London, England, 2nd June 1970, Cartoonist and zany inventor Rowland Emett demonstrate his latest invention


These pictures are so common that they could be defined as a genre of images in its own right, similar to those works that depict the “Madonna and Child,” or portraits of the families of nobility in the 17th century. As with the 17th century family portraits, these pictures may be read both naively and critically. When we look at these portraits naively, what we see is a family of noble lineage, perhaps with a hunting dog or servants, grouped in front of the painter. When we look at them critically, we see that the painter is trying to make a particular claim, or tell a particular story. A critical reading, may reveal that this is actually a bourgeois, middle-class family, and it is the painting that allows them to represent themselves as something they could never be – a family of noblemen. The visual image has the ability to tell an alternative story to a less sparkling reality. If so, what is the story told by those common images of educational technology? In most instances, we see a gender and racially balanced group of students, smiling and engaged in front of the screen.   If our student from Kepler 452B looks at pictures of the “joy of educational technology” genre through those same critical lenses, she would conclude that the picture is gender balanced because in reality this is a field dominated by boys, that it is racially balanced because it is mainly accessible to higher socioeconomic classes, and that the kids are all smiling because the outside viewer may suspect that computer assisted learning is actually quite boring. As with many pictures, the most problematic aspect is that it expresses something that was obvious to the contemporary viewer, but only with the perspective of time that it is revealed as problematic. In the case of our picture, the problem lies in the situation itself – a kid sitting in a room, concentrating on an isolated object in which only his intellect is involved. To emphasize how grating this image is as a learning method, we should recall what Jean Jacques Rousseau, a leading thinkers of the Enlightenment, wrote about optimal learning as a combination of three elements: nature, other people, and the interaction of our own bodies with environmental objects. To create proper learning, according to Rousseau, there has to be the right combination of these three elements – the body, the space and the society around us. Educational technology, in its initial stages, did not meet any of these conditions: in the early days other people were not involved in the learning process – the “learning machine” would not require interaction with a human teacher; it was designed as a technique that only involved our mental presence: disembodied awareness viewing a screen, based on a technique that takes place not in a closed room and in a single position.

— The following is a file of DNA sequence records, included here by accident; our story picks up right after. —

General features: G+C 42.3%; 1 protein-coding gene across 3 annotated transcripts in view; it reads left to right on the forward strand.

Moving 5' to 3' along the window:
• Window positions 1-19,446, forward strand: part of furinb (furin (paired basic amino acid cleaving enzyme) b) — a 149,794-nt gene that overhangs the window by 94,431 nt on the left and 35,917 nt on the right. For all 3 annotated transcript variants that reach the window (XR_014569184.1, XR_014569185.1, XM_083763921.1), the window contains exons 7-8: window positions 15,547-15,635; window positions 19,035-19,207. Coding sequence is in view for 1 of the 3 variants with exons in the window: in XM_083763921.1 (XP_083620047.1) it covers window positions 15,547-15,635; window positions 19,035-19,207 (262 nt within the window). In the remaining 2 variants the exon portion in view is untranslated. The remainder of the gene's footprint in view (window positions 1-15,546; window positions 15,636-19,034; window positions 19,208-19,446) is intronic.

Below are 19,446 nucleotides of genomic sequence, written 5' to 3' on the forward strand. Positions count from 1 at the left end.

Two turning points

We have put on the glasses of a science fiction writer so as to look beyond the surface and identify the limitations of the transparent knowledge technologies that surround us. Now we can take another look at those limitations, this time from the perspective of some of the trends developing in the tech culture around us, pointing at two turning points: the first took place at the beginning of the 21st century, and the other may take place in the coming years. The first could be called “the human turning point.” For the last decade, we have witnessed the entry of interaction with people into the learning processes. With the widespread penetration of the internet and of social networks, educational technology has ceased to be a technology that merely provides interactive eduware, and is instead establishing itself more as a communications technology. From learning management systems, through forums, to social networks, communication between teachers and students, among teachers themselves, and among students, has become an important component of the value offered by educational technology. From a paradigm that views technology mainly as a “teacher-proof” interaction, we have shifted to a vision that views technology as a communications tool, one that produces learning communications that are far more powerful than those made possible by simple human learning communications.

The second may be called the “spatial turning point” – it hasn’t yet taken place, but certain of the developments of recent years hint at its imminent arrival. The first and most significant is the massive deployment of smartphones, creating a situation in which computers have come off the desks, shrunk, and moved into the pockets of each of us. The computer goes everywhere we do. It now also has capabilities that can give expression to that movement, such as GPS, gyroscope, and so on. The next stage in the lead up to the turning point includes a number of developments that substantially change the three-fold relationship: man-space-tech tool. Among them, we should include the Makers Movement, the maturation of Virtual Reality technologies, and what is commonly referred to as the Internet of Things. At first glance, these developments do not connect with one another, and do not appear to belong to the field of educational technology. However, all of them are trends that blur dichotomies that block the connection between technology, body and space.